Sir Paul McCartney reveals he helped inspire Kanye West's song Only One by telling the rapper how The Beatles' hit Let It Be was about his mother
He's an icon of the music industry, who is known around the world for the incredible influence he's had as a musician.
Discussing how The Beatles' hit was based on a dream he had about his mother, the singer, 77, said: 'Kanye was looking at his iPad, basically scrolling through images of Kim [Kardashian].
Advice: Sir Paul McCartney revealed on Thursday he helped inspire Kanye West's song Only One by telling the rapper how The Beatles' hit Let It Be was about his mother (pictured 2015)
'At one point I told him how 'Let It Be' came from a dream about my mother, who had died years before, where she said,"Don’t worry, just let it be."
'He said, "I’m going to write a song about my mother," ... And it became Only One.'
Sir Paul has also collaborated with West and Rihanna on writing the lyrics for FourFiveSeconds, which he called a 'modern process'.
Inspiration: In an interview for Billboard, Sir Paul said: 'At one point I told him how 'Let It Be' came from a dream about my mother... He said "I’m going to write a song about my mother"
'I was happy to open myself up to [it]...I was sitting around, just strumming a little groove, and nobody said, “Let’s make a song of that.”
'But months later I got a song with Rihanna on it and I said, “Where am I?” I thought that record was great. Every time we go to a club, my wife Nancy requests it."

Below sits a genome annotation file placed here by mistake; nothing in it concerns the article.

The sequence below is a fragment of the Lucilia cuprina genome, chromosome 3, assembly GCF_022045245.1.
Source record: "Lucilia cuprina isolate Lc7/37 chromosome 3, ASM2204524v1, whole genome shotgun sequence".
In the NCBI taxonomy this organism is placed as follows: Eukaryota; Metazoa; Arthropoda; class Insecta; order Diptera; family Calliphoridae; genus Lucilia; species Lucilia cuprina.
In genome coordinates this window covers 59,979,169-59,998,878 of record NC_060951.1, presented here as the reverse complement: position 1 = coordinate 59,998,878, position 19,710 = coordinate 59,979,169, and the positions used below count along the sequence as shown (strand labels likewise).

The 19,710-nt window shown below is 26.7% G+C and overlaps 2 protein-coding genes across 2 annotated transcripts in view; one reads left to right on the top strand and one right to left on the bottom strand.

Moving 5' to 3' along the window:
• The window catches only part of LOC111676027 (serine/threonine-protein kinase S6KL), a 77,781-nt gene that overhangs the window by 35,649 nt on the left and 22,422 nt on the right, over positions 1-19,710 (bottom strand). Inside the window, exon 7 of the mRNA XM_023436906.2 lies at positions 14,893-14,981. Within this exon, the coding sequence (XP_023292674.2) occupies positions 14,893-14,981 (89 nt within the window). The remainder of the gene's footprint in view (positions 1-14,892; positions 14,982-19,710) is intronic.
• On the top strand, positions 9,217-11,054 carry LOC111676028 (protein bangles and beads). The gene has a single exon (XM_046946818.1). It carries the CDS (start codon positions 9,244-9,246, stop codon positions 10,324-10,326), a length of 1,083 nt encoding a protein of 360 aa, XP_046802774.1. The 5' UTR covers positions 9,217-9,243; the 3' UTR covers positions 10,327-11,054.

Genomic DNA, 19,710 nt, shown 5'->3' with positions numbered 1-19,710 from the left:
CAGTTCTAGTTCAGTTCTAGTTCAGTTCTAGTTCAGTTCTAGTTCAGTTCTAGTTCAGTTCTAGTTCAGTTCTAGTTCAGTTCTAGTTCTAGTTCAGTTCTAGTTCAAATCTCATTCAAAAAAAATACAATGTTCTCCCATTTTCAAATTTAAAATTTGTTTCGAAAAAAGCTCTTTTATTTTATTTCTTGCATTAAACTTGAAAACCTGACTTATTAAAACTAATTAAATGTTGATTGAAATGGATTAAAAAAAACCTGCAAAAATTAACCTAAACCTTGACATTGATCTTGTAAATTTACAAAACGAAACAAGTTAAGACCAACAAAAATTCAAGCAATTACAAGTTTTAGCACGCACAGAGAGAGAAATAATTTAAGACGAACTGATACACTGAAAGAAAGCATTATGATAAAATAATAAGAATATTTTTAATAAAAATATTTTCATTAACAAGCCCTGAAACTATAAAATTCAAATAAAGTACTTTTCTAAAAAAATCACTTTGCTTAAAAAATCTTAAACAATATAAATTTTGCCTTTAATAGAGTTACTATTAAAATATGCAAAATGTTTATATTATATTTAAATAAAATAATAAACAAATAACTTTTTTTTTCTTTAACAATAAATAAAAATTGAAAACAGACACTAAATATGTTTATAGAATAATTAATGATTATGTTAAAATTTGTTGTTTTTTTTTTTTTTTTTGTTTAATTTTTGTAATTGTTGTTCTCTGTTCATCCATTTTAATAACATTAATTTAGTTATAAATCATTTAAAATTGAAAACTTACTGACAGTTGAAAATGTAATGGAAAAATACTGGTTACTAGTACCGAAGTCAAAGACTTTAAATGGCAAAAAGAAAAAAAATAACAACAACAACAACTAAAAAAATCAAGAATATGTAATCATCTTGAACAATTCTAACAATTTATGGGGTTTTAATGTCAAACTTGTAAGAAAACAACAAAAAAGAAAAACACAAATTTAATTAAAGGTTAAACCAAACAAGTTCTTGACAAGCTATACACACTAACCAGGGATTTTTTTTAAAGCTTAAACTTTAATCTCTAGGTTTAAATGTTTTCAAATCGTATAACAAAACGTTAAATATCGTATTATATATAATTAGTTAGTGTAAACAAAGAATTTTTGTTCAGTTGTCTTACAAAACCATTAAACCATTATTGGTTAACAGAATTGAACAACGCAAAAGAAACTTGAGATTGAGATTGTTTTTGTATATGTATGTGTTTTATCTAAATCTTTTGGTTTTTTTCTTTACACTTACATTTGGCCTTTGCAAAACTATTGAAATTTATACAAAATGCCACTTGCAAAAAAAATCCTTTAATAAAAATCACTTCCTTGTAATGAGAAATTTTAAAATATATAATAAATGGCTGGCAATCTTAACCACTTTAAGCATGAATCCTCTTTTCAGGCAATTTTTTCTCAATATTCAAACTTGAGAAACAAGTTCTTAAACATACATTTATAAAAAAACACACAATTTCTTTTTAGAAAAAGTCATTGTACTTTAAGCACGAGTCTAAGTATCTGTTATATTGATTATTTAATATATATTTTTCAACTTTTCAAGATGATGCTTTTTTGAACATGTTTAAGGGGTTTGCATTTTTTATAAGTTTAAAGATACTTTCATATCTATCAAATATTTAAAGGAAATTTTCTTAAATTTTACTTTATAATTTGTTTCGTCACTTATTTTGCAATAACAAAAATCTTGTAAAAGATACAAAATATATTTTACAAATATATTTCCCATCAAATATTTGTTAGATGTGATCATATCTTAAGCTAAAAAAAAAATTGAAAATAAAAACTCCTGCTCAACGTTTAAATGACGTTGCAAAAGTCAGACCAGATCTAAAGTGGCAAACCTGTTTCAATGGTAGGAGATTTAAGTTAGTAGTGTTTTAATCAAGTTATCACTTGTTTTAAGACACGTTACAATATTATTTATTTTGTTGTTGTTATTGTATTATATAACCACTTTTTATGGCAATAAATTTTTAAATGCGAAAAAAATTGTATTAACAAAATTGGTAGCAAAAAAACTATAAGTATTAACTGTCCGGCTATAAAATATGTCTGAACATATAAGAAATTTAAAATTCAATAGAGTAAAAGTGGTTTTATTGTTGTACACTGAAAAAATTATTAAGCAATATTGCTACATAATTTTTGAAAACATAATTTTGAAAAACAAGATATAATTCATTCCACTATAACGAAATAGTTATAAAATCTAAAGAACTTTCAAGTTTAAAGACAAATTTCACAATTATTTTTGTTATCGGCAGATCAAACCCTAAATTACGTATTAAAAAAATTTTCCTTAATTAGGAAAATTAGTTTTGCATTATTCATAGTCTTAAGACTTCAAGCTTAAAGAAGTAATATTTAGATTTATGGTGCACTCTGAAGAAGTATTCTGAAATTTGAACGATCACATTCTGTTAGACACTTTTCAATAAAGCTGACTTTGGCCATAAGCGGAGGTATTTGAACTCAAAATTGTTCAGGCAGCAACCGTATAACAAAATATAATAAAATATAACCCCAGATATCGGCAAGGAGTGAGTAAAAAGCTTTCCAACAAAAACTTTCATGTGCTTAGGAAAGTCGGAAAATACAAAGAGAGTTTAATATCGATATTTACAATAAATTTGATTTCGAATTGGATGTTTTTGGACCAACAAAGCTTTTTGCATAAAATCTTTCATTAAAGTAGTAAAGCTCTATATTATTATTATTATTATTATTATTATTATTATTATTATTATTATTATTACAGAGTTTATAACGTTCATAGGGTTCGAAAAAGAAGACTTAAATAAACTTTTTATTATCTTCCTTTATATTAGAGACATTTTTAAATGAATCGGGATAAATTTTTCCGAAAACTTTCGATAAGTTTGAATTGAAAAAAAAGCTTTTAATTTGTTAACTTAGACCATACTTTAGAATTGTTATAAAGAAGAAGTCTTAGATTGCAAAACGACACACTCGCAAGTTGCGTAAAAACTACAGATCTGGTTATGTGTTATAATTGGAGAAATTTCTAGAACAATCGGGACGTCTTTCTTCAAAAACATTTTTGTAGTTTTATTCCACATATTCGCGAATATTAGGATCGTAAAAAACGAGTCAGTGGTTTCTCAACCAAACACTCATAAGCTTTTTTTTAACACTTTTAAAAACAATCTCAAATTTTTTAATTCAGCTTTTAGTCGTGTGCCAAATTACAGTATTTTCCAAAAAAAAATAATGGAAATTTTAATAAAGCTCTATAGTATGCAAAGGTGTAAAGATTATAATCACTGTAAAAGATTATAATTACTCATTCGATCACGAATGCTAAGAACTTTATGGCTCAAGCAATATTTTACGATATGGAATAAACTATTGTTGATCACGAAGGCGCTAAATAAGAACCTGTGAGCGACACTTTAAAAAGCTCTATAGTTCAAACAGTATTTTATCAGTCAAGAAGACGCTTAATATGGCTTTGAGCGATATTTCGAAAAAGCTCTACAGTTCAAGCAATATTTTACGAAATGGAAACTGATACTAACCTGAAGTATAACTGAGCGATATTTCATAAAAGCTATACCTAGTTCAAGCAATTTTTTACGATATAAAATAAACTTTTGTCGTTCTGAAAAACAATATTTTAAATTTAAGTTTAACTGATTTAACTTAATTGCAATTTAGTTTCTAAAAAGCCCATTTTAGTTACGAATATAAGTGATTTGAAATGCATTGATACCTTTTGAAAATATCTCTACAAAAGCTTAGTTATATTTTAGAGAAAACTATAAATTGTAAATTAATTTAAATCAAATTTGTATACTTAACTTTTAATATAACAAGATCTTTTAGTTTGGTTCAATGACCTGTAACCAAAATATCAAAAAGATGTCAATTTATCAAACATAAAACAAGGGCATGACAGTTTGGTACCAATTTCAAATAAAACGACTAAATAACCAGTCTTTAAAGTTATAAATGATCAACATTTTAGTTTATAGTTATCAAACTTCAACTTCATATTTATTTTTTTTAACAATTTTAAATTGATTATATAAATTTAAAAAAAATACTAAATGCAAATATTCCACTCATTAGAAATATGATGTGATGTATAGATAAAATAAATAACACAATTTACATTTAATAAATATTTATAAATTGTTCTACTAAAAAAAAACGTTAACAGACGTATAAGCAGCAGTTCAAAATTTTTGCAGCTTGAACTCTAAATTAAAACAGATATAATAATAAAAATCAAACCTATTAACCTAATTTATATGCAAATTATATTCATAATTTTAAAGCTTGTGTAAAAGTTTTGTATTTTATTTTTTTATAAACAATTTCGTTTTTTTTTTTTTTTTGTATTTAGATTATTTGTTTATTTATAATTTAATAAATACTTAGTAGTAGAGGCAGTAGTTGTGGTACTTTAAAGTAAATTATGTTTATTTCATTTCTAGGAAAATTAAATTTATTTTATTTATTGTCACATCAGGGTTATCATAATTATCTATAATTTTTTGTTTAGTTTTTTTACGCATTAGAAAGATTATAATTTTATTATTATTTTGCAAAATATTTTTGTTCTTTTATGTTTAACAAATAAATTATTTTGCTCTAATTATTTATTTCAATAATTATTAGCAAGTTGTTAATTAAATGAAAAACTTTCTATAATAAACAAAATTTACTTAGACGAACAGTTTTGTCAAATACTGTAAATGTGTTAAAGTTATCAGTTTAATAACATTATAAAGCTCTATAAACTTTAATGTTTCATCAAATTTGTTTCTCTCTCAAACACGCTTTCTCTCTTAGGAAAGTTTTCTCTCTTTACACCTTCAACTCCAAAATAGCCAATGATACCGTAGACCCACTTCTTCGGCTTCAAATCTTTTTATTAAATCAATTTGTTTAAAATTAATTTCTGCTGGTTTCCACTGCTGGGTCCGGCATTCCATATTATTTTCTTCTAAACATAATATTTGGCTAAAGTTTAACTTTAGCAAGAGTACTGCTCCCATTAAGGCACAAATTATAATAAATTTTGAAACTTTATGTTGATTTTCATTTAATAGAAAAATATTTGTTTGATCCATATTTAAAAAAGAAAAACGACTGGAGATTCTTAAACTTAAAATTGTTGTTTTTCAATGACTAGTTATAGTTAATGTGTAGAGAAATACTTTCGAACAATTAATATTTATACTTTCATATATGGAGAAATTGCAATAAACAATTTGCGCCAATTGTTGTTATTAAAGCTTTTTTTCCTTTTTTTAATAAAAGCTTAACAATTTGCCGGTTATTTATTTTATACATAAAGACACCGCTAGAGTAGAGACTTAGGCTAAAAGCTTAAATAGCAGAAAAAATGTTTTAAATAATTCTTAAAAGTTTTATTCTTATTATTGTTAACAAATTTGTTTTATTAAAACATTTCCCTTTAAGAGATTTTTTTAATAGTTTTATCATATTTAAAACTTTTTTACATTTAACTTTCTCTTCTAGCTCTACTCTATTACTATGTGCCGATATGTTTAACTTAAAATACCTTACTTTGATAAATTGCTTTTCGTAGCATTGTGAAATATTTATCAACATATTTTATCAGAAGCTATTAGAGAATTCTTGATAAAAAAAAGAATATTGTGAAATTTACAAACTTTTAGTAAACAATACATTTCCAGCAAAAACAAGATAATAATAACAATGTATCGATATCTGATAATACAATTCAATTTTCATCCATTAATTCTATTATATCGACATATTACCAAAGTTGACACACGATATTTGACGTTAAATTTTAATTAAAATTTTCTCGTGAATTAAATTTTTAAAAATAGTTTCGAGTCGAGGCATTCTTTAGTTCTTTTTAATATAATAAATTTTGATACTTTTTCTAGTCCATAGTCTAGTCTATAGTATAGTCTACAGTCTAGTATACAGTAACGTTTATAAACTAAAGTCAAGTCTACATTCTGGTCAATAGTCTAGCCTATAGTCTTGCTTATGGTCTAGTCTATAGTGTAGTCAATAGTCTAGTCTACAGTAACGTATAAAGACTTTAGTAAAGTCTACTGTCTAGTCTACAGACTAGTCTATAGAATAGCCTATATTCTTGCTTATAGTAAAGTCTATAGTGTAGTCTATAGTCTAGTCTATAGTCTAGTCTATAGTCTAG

Going on to talk about The Beatles' heyday, he said making music with John Lennon, George Harrison and Ringo Starr was an interesting experience as they would always try new things.
Sir Paul explained: 'We’d do one song, and it’d be a hit, and instead of doing another with the same formula, we’d say, "OK, we’ve done that." You listen to The Beatles’ output and no two songs are alike."
And he went on to say of reworking old tracks: 'I go through these songs, and when we remaster, I go to Abbey Road, and it’s like popping into the office. And I get to hear these songs I haven’t heard forever.'
Read the full interview in Billboard's 125 Anniversary issue, which is out on Saturday.
Icons: Talking about The Beatles' heyday, he said making music with John Lennon, George Harrison and Ringo Starr (pictured in 1964) was interesting because 'no two songs are alike'